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Russian Spies Accused of Hacking In US, UK and The Netherlands

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Russia has been accused of involvement in a series of cyber-plots across the globe, leading the US to level charges against seven agents.

The DoJ said targets included the global chemical weapons watchdog, anti-doping agencies and a US nuclear company.

The allegations are part of an organized push-back against alleged Russian cyber-attacks around the world.

Russia earlier dismissed the allegations as “Western spy mania”.

Meanwhile, the Netherlands has accused four Russians of plotting to hack the Organization for the Prohibition of Chemical Weapons (OPCW), which had been probing the chemical attack on  Russian ex-spy Sergei Skripal in the UK.

The UK accused the GRU of being behind four high-profile cyber-attacks, whose targets included companies in Russia and Ukraine; the US Democratic Party; and a small TV network in the UK.

The US said its anti-doping agency, soccer’s governing body FIFA and the US nuclear energy company Westinghouse were targeted by Russian intelligence.

Canada said “with high confidence” that breaches at its center for ethics in sports and at the Montreal-based World Anti-Doping Agency (WADA) were carried out by Russian intelligence.

Added to this, the Dutch authorities have said a laptop seized from the four suspects in April was found to have been used in Brazil, Switzerland and Malaysia.

According to the Dutch authorities, the laptop was used in Malaysia to target the investigation into the downing of Malaysia Airlines flight MH17 in 2014 over territory held by Russian-backed rebels in eastern Ukraine. All 298 people on board were killed.

On October 4, Russia’s foreign ministry – which had earlier dismissed the allegations from the UK and the Netherlands as “Western spy mania” – released an official statement saying it was the victim of “yet another stage-managed propaganda campaign”.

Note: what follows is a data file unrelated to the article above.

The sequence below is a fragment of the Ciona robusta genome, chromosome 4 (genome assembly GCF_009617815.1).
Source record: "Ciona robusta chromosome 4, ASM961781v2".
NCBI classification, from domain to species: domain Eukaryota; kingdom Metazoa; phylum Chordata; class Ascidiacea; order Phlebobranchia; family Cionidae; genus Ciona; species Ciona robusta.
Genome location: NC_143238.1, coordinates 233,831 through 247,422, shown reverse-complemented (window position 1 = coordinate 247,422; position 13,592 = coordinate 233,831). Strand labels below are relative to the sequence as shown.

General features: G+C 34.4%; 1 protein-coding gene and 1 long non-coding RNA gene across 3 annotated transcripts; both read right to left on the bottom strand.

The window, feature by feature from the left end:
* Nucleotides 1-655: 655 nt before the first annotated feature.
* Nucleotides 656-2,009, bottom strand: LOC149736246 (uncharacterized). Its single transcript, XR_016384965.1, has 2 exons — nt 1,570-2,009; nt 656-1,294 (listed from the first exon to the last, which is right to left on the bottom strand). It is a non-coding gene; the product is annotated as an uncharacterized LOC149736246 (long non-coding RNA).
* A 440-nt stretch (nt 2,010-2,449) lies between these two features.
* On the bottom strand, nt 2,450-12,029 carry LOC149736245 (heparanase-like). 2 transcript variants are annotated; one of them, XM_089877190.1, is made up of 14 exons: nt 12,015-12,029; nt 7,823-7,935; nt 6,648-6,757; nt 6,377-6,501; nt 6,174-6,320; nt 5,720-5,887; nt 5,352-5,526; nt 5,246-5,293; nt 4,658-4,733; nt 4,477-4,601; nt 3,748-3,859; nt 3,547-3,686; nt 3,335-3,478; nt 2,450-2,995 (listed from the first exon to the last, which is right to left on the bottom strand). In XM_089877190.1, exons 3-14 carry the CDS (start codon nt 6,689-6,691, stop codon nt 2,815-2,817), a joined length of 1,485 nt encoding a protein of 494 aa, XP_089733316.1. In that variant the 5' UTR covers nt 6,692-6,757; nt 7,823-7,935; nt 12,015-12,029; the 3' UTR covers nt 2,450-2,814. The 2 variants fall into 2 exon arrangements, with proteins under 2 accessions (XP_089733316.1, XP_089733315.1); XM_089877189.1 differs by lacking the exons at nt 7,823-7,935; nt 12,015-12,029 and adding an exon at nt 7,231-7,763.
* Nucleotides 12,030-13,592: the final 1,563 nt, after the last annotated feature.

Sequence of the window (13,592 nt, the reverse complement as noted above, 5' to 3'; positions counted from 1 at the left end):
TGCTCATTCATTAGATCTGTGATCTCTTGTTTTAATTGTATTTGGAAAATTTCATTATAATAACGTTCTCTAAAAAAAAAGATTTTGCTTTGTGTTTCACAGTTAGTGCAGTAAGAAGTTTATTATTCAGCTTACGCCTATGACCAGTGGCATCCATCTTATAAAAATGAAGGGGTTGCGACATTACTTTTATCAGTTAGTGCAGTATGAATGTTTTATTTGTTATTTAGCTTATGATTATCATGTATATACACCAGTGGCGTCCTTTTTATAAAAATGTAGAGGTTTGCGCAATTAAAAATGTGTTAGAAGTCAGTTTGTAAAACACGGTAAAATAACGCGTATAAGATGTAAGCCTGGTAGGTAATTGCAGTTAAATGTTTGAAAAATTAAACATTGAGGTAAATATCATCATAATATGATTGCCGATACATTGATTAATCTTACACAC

The statement said: “It’s unclear who is supposed to believe these statements accusing Russian citizens of attempting to mount cyber-attacks against the OPCW and trying to obtain data related to the Malaysian flight MH17, as if it is necessary to be near the target of your attack.”

“Any Russian citizen carrying a mobile device is seen as a spy,” the statement added.

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At a press conference in Washington, John Demers, US Assistant Attorney General for National Security, said that many of the attacks were aimed at delegitimizing sports bodies and “altering perceptions of the truth”.

John Demers said the attacks were how Russia retaliated for bans on its athletes following evidence it was systematically using drugs to enhance their performance.

As a result of the findings, the US has indicted seven people, four of whom were the men expelled from the Netherlands, while the other three were among those charged in July with hacking Democratic officials during the 2016 US elections.